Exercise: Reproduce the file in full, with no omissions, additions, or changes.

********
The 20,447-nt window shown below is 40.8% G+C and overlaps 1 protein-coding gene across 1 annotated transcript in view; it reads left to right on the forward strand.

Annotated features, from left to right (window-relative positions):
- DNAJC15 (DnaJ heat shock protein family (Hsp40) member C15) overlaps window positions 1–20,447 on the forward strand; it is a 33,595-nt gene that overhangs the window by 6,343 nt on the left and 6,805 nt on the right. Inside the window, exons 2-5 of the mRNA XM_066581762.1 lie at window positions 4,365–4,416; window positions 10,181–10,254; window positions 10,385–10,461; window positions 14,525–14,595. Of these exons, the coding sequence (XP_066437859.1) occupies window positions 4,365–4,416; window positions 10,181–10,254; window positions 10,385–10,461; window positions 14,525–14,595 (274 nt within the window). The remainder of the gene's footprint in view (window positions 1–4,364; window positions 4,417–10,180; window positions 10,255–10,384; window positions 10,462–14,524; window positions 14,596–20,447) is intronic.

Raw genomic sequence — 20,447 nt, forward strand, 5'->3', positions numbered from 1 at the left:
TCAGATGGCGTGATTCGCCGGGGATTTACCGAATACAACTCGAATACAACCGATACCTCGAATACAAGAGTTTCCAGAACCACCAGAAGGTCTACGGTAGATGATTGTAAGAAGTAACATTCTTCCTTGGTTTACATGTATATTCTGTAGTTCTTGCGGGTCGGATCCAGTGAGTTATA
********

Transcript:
The 20,447-nt window shown below is 40.8% G+C and overlaps 1 protein-coding gene across 1 annotated transcript in view; it reads left to right on the forward strand.

Annotated features, from left to right (window-relative positions):
- DNAJC15 (DnaJ heat shock protein family (Hsp40) member C15) overlaps window positions 1–20,447 on the forward strand; it is a 33,595-nt gene that overhangs the window by 6,343 nt on the left and 6,805 nt on the right. Inside the window, exons 2-5 of the mRNA XM_066581762.1 lie at window positions 4,365–4,416; window positions 10,181–10,254; window positions 10,385–10,461; window positions 14,525–14,595. Of these exons, the coding sequence (XP_066437859.1) occupies window positions 4,365–4,416; window positions 10,181–10,254; window positions 10,385–10,461; window positions 14,525–14,595 (274 nt within the window). The remainder of the gene's footprint in view (window positions 1–4,364; window positions 4,417–10,180; window positions 10,255–10,384; window positions 10,462–14,524; window positions 14,596–20,447) is intronic.

Raw genomic sequence — 20,447 nt, forward strand, 5'->3', positions numbered from 1 at the left:
TCAGATGGCGTGATTCGCCGGGGATTTACCGAATACAACTCGAATACAACCGATACCTCGAATACAAGAGTTTCCAGAACCACCAGAAGGTCTACGGTAGATGATTGTAAGAAGTAACATTCTTCCTTGGTTTACATGTATATTCTGTAGTTCTTGCGGGTCGGATCCAGTGAGTTATA